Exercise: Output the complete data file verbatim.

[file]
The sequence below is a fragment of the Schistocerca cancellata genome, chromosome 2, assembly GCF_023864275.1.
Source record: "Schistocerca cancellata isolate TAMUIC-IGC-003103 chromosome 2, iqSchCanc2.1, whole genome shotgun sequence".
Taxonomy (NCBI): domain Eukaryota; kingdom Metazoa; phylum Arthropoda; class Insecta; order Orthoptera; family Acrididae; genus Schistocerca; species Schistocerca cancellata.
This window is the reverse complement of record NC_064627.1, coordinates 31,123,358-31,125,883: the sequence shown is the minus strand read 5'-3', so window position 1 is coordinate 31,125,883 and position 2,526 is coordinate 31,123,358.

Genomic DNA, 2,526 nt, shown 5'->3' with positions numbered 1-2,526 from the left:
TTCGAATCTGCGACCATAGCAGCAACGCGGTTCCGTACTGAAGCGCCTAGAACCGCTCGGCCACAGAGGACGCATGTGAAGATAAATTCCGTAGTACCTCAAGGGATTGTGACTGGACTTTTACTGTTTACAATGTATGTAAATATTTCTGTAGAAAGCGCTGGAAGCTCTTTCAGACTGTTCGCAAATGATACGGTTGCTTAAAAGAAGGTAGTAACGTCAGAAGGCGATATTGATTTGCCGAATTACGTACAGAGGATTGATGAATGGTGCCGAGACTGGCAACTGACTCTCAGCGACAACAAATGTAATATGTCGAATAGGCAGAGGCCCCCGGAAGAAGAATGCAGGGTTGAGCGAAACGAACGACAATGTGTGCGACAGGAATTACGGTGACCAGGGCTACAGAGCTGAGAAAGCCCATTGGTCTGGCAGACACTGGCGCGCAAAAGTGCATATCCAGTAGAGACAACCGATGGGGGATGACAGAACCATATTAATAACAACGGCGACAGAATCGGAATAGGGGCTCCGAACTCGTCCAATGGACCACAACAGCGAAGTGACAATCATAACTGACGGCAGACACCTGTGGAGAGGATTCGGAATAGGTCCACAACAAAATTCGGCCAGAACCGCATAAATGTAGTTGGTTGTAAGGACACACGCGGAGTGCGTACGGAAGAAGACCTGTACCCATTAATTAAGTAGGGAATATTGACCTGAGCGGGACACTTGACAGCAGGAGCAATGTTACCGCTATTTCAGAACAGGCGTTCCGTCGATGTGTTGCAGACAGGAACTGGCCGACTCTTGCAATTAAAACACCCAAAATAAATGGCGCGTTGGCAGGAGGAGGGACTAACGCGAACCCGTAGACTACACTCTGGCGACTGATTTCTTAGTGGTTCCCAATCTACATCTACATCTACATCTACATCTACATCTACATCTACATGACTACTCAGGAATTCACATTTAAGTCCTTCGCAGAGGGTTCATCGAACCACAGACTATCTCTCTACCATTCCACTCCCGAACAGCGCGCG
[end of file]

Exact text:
The sequence below is a fragment of the Schistocerca cancellata genome, chromosome 2, assembly GCF_023864275.1.
Source record: "Schistocerca cancellata isolate TAMUIC-IGC-003103 chromosome 2, iqSchCanc2.1, whole genome shotgun sequence".
Taxonomy (NCBI): domain Eukaryota; kingdom Metazoa; phylum Arthropoda; class Insecta; order Orthoptera; family Acrididae; genus Schistocerca; species Schistocerca cancellata.
This window is the reverse complement of record NC_064627.1, coordinates 31,123,358-31,125,883: the sequence shown is the minus strand read 5'-3', so window position 1 is coordinate 31,125,883 and position 2,526 is coordinate 31,123,358.

Genomic DNA, 2,526 nt, shown 5'->3' with positions numbered 1-2,526 from the left:
TTCGAATCTGCGACCATAGCAGCAACGCGGTTCCGTACTGAAGCGCCTAGAACCGCTCGGCCACAGAGGACGCATGTGAAGATAAATTCCGTAGTACCTCAAGGGATTGTGACTGGACTTTTACTGTTTACAATGTATGTAAATATTTCTGTAGAAAGCGCTGGAAGCTCTTTCAGACTGTTCGCAAATGATACGGTTGCTTAAAAGAAGGTAGTAACGTCAGAAGGCGATATTGATTTGCCGAATTACGTACAGAGGATTGATGAATGGTGCCGAGACTGGCAACTGACTCTCAGCGACAACAAATGTAATATGTCGAATAGGCAGAGGCCCCCGGAAGAAGAATGCAGGGTTGAGCGAAACGAACGACAATGTGTGCGACAGGAATTACGGTGACCAGGGCTACAGAGCTGAGAAAGCCCATTGGTCTGGCAGACACTGGCGCGCAAAAGTGCATATCCAGTAGAGACAACCGATGGGGGATGACAGAACCATATTAATAACAACGGCGACAGAATCGGAATAGGGGCTCCGAACTCGTCCAATGGACCACAACAGCGAAGTGACAATCATAACTGACGGCAGACACCTGTGGAGAGGATTCGGAATAGGTCCACAACAAAATTCGGCCAGAACCGCATAAATGTAGTTGGTTGTAAGGACACACGCGGAGTGCGTACGGAAGAAGACCTGTACCCATTAATTAAGTAGGGAATATTGACCTGAGCGGGACACTTGACAGCAGGAGCAATGTTACCGCTATTTCAGAACAGGCGTTCCGTCGATGTGTTGCAGACAGGAACTGGCCGACTCTTGCAATTAAAACACCCAAAATAAATGGCGCGTTGGCAGGAGGAGGGACTAACGCGAACCCGTAGACTACACTCTGGCGACTGATTTCTTAGTGGTTCCCAATCTACATCTACATCTACATCTACATCTACATCTACATCTACATGACTACTCAGGAATTCACATTTAAGTCCTTCGCAGAGGGTTCATCGAACCACAGACTATCTCTCTACCATTCCACTCCCGAACAGCGCGCG